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Gloria Estafani Perdomo Mafa v. Clean House

IN THE UNITED STATES DISTRICT COURT FOR THE DISTRICT OF COLUMBIA


April 26, 2012

GLORIA ESTAFANI PERDOMO MAFA, PLAINTIFF,
v.
CLEAN HOUSE, INC., DEFENDANT.

The opinion of the court was delivered by: Ellen Segal Huvelle United States District Judge

MEMORANDUM OPINION

Plaintiff Gloria Estafani Perdomo Mafa filed this action against defendant Clean House, Inc., to recover unpaid overtime wages, liquidated damages, reasonable attorneys' fees, and costs under Section 16(b) of the Fair Labor Standards Act, 29 U.S.C. §§ 201 et seq. ("FLSA"), and for unpaid overtime wages and damages under the D.C. Minimum Wage Act Revision Act, D.C. Code §§ 32-1001 et seq. ("DCMWA"). Following the Clerk's entry of default on March 9, 2012, plaintiff filed a Motion for Default Judgment pursuant to Federal Rule of Procedure 55(b). Upon review of plaintiff's motion, the Court concluded that plaintiff was entitled to entry of a default judgment, but deferred entering judgment pending an evidentiary hearing on the issue of damages. (Order, Mar. 27, 2012 [Dkt. No. 7].) An evidentiary hearing was held on April 20, 2012, at which plaintiff testified and additional documentary evidence was presented. Defendant did not appear. After the hearing, plaintiff supplemented the record with copies of the relevant documentary evidence.

"Without defendants' participation in the case, . . . the factual record is one-sided and incomplete," but "defendants cannot escape liability merely by refusing to participate." Pleitez v. Carney, 594 F. Supp. 2d 47, 48-49 (D.D.C. 2009). Rather, "[w]hen a full documentary record is unavailable, a court may draw reasonable inferences from plaintiffs' recollections and whatever documentation has been presented." Id. at 49 (citing cases). Based on the evidence now before the Court and the reasonable inferences the Court may draw therefrom, the amount to be awarded to plaintiff is set forth below.

Under the FLSA and the DCMWA, employees are entitled to overtime wages at the rate of one-and-a-half times their regular hourly rate for each hour worked in excess of forty per week. 29 U.S.C. §§ 206-07; D.C. Code § 32-1003(a). Plaintiff was employed by defendant from approximately January 2010 through January 2011. For the first six months of her employment, plaintiff worked in construction and was paid at the regular hourly rate of $12.00/hour. During that period, she worked 52.5 hours of overtime, all paid at the rate of $12.00/hour. (Pl.'s Supplement in Support of Default Judgment ¶ 5 & Exs. 1-2, Apr. 25, 2012 [Dkt. No. 9].) For the second six months, plaintiff worked as a cleaner at a school, at the regular hourly rate of $9.00/hour. During that period, plaintiff regularly worked approximately 47.5 hours per week (7.5 hours of overtime),*fn1 all paid at the rate of $9.00/hour. Thus, plaintiff was entitled to overtime wages at the rate of $18.00/hour for the 52.5 hours of overtime she worked during the first six months of her employment and overtime wages at the rate of $13.50/hour for the 7.5 hours of overtime she worked per week for the second six months (26 weeks) of her employment. As defendant paid plaintiff regular wages and not an overtime rate, defendant is liable for unpaid overtime wages in the amount of $1,192.50, $315.00 for the first six months ($6.00/hour in unpaid overtime x 52.5 hours of overtime) and $877.50 for the second six months ($4.50 per hour in unpaid overtime x 7.5 hours/week x 26 weeks). Plaintiff is also entitled to an equal amount in liquidated damages. See 29 U.S.C. § 216(b); D.C. Code Ann. § 32-1012(a).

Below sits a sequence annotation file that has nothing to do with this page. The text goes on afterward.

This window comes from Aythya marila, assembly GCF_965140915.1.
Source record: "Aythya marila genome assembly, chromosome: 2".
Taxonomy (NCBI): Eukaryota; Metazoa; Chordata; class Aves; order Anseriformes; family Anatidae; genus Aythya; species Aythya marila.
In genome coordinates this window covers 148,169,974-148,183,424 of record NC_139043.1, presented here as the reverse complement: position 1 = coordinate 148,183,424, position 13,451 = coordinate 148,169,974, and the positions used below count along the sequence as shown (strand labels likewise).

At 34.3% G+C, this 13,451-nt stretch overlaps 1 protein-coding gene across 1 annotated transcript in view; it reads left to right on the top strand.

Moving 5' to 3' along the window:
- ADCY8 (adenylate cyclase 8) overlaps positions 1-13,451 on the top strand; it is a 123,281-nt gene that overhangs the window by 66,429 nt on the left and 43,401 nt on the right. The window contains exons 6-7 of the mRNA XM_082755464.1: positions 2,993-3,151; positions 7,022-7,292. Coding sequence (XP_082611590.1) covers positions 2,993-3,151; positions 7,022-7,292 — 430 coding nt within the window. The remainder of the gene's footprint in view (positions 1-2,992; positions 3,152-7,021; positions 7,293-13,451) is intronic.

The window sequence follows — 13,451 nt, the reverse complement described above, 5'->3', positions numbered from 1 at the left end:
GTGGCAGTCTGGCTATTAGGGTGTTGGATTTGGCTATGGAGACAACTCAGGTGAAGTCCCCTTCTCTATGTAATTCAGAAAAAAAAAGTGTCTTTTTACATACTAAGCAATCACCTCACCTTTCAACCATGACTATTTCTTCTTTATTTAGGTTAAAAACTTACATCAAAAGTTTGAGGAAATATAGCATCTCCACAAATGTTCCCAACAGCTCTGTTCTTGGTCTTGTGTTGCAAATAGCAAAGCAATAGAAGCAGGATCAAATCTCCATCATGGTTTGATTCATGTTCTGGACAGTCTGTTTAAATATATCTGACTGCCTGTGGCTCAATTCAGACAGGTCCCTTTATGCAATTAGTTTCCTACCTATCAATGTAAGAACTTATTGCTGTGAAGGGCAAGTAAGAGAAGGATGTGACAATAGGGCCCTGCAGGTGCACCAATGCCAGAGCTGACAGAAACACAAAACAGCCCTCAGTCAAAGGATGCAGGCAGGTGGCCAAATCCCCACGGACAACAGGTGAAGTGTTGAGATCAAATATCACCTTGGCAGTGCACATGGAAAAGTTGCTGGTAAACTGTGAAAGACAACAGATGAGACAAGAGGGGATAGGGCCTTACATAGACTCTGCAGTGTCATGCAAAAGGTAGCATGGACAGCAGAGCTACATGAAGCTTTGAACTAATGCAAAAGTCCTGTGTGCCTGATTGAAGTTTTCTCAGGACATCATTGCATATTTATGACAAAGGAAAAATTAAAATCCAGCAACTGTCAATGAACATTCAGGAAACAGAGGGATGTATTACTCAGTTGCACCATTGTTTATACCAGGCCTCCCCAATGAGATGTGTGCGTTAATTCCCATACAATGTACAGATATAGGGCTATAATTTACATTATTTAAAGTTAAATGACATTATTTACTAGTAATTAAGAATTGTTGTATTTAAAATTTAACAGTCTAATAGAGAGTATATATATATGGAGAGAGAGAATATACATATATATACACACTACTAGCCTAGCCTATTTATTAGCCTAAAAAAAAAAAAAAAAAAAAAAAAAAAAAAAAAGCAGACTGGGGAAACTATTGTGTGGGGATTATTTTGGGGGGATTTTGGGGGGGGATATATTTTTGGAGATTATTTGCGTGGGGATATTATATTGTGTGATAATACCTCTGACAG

Plaintiff is additionally entitled to "reasonable" attorneys' fees and costs. See 29 U.S.C. § 216(b); D.C. Code § 32-1012(c). Plaintiff seeks attorneys' fees in the amount of $4,449.00 and costs in the amount of $755.00. "The initial estimate of a reasonable attorney's fee is properly calculated by multiplying the number of hours reasonably expended on the litigation times a reasonable hourly rate." Blum v. Stenson, 465 U.S. 886, 888 (1984). Two attorneys have represented plaintiff in this case: Gregg Cohen Greenberg and John J. McDonough, both at the Zipin Law Firm, LLC. The time sheet submitted to the Court in support of the motion for default judgment shows that prior to the evidentiary hearing Mr. McDonough had expended a total of 3.1 hours on this litigation and Mr. Greenberg a total of 9.5 hours. At the hearing, counsel represented that he (Mr. Greenberg) had expended an additional 3.5 hours in preparation for and at the hearing. Using the most recent Laffey Matrix, the "reasonable hourly rate" for Mr. McDonough is $240.00/hour and for Mr. Greenberg it is $285.00/hour, for a total of $4,449.00 in attorneys' fees. Costs include the $350.00 court filing fee, the $55.00 service of process fee, and $350.00 for a translator at the evidentiary hearing. The Court is satisfied that all attorneys' rates are at the prevailing market rate and that the hours and costs expended are reasonable, and hence will award the requested amounts of $4,449.00 in attorneys' fees plus $755.00 in reasonable costs.

Accordingly, plaintiff's motion for default judgment is granted and judgment will be entered against defendant in the amount of $7,589.00.


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